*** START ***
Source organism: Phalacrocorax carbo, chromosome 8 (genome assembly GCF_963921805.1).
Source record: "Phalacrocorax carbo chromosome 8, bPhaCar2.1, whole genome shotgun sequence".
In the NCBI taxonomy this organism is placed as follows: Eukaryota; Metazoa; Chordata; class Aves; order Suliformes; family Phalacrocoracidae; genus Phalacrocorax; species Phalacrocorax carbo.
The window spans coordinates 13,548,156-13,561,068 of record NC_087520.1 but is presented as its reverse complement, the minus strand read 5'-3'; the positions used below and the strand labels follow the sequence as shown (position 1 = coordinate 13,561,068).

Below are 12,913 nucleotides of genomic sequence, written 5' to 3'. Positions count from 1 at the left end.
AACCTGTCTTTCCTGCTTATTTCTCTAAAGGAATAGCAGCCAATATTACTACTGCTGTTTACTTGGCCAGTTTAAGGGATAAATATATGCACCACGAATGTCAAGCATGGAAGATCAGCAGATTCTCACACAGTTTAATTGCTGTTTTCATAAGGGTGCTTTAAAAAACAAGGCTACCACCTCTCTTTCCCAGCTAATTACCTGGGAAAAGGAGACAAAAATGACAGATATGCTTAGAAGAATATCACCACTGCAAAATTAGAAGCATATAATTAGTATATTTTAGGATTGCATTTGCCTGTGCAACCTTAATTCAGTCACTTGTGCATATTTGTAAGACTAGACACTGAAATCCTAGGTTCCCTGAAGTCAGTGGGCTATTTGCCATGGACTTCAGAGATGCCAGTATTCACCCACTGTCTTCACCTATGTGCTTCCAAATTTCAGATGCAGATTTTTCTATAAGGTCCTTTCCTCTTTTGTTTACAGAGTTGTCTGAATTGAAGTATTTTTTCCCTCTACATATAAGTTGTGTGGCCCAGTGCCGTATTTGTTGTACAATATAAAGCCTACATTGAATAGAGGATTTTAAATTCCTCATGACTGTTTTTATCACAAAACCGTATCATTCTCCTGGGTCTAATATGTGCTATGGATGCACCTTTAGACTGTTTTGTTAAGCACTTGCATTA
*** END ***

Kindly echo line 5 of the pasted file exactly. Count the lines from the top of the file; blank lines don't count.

Below are 12,913 nucleotides of genomic sequence, written 5' to 3'. Positions count from 1 at the left end.